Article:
First, there’s the fact that they made a full-fledged video, which you don’t do for the one-off you drop on Soundcloud that never gets an official release. And the video itself — which, like the song, is strange, spare, and assembled with subtly masterful timing — communicates a thrilling sense of dread. With Pusha stunting like a demon, it has the feel of a nightmare, or more accurately, one of those slow, haunting dreams where even the most mundane image oozes foreboding. (This is a thing, right? I had one of these the day before Hurricane Sandy rolled in that still gives me chills when I recall it.) That foreboding left me feeling excited about forthcoming hell-ward moves in Kanye World; the cameos at the end of the video — from Kanye and, more tellingly, Chief Keef — mark it as not merely an unusual single, but rather an artistic beacon of what’s next for Ye and, by extension, his most closely-associated G.O.O.D. Music underling, Pusha.

If this seems like overreaching, well, it probably is. But aren’t we having fun playing detective? And, lest we forget, West is a man who long ago mastered the art of building hype for an album, an extension of his incredible ability to build a compelling, multifaceted, immortal pop star persona for himself. (He’s been doing this self-mythologizing from the get-go…but maybe you’ve forgotten, because when was the last time you listened to The College Dropout‘s interminable origin story “Last Call” all the way through?) He’s incredibly meticulous and controlling about how every extratextual detail feeds into a specific artistic vision. Yes, this includes his notorious award show outbursts, dick pics, unfathomable fashion choices, etc.

I’ve always argued that he’s more aware than he’s given credit for of how exactly his seemingly impulsive behavior has built him into the utterly engrossing pop star that he is. I’d feel silly arguing that September 2009’s Taylor Swift Incident was Kanye’s way of kicking off an album cycle for a record that wouldn’t be released for over a year, but look how perfectly it set him up to play the underdog leading up to My Beautiful Dark Twisted Fantasy‘s November 2010 release: the teary apologies on Leno, followed by the eight month exile. Then, kicking off an unstoppable run of free weekly singles in June with “Power”, not to mention the insane twitter account, the “living painting” video, the short film, on and on. Why not follow your worst impulses, as he often has in his public life, when they fit so neatly into an emotional narrative that reads like great fiction? Even when a mediocre album like Cruel Summer (which was great when he appeared on a song a disastrous when he didn’t) retroactively deflates some of a hype campaign’s grandiosity, his intuitive control of that hype is undeniable.

With Kanye’s ironclad grip on pre-release album details in mind, let’s look at some more clues. Oh boy! First, there’s Album Six’s bonkers list of rumored collaborators: unsurprising inclusions like Odd Future, 2 Chainz, John Legend, No I.D., The-Dream, Malik Yusef (formerly Mos Def), and Hudson Mohawke. Skrillex and Daft Punk bring the WTF factor. And, perhaps unsurprisingly (as they share a home city), but most tellingly, Chicago drill scene standouts Chief Keef, Young Chop, and King L. That “I Don’t Like” remix that closed out Cruel Summer was a mess, but it’s exciting to imagine how Kanye will graft drill music’s nihilistic minimalism onto his typically maximalist style. The inclusion of dance music producers indicates he’s favoring bleeps and bloops over MBDTF‘s lush analog trappings (funny, considering Daft Punk just took a gigantic leap in the opposite direction). The exposure we’ve had to his new material, while incredibly limited, confirms this hypothesis: peep the murky Vines taken by A-Trak and Jaime King at the Met Ball, and the slightly-less-murky video of new material dropped into a Hudson Mohawke set in Poland:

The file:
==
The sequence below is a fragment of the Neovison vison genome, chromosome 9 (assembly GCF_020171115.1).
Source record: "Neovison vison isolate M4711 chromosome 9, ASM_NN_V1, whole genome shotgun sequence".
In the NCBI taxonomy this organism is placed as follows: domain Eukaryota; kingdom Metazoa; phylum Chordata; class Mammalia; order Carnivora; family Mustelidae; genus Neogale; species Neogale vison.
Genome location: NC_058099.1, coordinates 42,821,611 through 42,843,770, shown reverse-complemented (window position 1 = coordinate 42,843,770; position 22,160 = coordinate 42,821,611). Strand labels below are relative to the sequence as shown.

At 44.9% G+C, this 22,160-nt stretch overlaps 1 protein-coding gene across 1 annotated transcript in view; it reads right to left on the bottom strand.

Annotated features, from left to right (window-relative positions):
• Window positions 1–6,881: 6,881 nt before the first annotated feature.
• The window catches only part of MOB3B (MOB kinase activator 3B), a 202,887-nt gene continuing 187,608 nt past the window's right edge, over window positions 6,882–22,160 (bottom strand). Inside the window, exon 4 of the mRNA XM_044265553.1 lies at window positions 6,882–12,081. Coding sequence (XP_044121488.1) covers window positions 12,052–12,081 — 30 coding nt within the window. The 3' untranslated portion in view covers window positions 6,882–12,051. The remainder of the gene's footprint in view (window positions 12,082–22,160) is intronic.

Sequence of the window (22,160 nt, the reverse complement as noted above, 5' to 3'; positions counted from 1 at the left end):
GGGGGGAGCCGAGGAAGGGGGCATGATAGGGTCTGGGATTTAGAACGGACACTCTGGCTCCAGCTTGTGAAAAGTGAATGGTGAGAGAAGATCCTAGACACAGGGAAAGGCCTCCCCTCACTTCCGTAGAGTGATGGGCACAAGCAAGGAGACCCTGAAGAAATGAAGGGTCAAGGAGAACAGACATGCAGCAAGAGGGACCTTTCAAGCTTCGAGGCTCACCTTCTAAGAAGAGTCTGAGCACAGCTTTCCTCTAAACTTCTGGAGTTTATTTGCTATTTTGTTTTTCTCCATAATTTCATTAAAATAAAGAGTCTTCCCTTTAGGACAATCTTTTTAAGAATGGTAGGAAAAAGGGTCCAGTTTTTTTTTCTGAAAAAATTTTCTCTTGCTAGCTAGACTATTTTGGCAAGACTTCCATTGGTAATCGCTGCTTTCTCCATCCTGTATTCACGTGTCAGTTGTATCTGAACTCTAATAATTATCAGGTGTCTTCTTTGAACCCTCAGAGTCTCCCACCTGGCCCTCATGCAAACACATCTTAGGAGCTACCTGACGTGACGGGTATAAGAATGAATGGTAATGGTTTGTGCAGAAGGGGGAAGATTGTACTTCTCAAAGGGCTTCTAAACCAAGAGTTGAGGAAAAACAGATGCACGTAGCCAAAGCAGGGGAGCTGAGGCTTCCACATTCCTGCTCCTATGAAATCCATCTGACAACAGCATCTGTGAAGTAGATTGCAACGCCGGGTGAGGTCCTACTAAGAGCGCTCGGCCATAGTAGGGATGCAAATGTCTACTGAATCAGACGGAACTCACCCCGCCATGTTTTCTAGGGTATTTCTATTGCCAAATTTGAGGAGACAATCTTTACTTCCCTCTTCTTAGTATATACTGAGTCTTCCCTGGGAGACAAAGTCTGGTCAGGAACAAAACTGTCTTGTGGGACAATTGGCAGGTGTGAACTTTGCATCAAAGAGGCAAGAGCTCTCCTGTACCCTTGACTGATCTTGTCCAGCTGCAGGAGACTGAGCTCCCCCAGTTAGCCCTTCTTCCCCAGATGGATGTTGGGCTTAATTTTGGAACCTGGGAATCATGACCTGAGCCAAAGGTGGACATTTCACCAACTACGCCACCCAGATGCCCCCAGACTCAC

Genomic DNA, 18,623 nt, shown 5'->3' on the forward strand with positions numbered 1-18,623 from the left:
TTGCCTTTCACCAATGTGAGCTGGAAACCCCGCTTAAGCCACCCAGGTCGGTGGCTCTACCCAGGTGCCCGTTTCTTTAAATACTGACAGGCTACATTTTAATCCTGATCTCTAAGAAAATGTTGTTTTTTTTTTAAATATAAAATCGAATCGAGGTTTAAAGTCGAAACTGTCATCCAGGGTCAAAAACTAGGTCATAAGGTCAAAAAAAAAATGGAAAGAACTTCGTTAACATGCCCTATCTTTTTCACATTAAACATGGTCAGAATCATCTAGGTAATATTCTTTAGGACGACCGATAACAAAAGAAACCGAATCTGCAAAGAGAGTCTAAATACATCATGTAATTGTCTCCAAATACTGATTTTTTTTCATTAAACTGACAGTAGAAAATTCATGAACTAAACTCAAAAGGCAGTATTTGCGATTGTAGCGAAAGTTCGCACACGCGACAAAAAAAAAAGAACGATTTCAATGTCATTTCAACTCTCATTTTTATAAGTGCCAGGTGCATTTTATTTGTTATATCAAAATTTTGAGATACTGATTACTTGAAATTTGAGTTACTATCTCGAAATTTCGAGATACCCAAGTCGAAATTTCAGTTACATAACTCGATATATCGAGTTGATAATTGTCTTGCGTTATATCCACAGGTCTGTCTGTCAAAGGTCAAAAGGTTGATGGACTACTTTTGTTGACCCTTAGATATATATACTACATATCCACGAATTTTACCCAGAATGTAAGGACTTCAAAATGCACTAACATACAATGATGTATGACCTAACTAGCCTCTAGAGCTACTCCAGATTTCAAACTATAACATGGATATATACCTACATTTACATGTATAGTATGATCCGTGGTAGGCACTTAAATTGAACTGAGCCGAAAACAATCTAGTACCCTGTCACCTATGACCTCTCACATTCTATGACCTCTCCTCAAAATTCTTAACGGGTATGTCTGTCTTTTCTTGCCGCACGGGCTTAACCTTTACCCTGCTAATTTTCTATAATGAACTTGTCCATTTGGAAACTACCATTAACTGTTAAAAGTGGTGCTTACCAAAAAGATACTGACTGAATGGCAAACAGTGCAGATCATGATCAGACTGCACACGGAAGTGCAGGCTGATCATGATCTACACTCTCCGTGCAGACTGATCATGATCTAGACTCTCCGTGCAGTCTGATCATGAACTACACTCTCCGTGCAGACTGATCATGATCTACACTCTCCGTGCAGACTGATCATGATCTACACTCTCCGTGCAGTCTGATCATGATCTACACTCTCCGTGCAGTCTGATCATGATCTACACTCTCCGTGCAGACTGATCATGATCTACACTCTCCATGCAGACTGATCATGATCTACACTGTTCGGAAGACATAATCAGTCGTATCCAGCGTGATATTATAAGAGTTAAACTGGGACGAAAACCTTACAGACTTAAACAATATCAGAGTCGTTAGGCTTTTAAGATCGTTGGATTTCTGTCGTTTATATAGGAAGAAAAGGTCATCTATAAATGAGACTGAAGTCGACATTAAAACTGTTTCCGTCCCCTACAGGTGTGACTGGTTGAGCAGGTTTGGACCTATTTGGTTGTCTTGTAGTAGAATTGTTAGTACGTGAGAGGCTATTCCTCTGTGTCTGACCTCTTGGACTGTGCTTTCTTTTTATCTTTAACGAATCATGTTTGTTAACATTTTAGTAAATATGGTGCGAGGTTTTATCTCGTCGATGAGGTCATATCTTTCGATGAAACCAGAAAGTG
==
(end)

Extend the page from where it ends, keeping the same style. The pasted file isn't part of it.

Most of all, there’s the thrilling video from a couple months back of Ye closing out a show by screaming like a man being burned alive and hurling the mic down on stage at the end of “Touch the Sky”:

Some, I think, viewed this video as the source of a good LOL, but I find it quite powerful. It reminds me of the primal scream therapy Lennon injected into Plastic Ono Band on “Mother” and “Well Well Well”. Yes, I’ll grant that it’s a bit counterintuitive for us plebs to imagine that men like Lennon or West, who ostensibly “have it all”, can feel such overwhelming loneliness and anguish. But this disregards the obvious fact that those emotions are a huge part of what makes their art so compelling — not to mention it denies their basic humanity — so I don’t really understand why anyone ever gripes that such feelings are unreasonable or surprising, coming from the uber-famous. In any case, A-Trak’s Vine assures us that visceral screaming will play some role in the new album, as does this quote from Daft Punk’s Thomas Bangalter on their visit to West’s Paris studio: “It was very raw. He was rapping — kind of screaming primally.” In case it’s not clear, this is GREAT news.

Oh wait, I started this off talking about a Pusha T single, didn’t I? It’s not as if I don’t care about My Name Is My Name: I’m a huge Clipse fan, I’d love to see Push produce a work more coherent than the spotty Fear of God and Wrath of Caine mixtapes, and I’d really love to see an undiluted purist like him cross over to real-deal tier-one rap superstardom, though I fear it’s unlikely.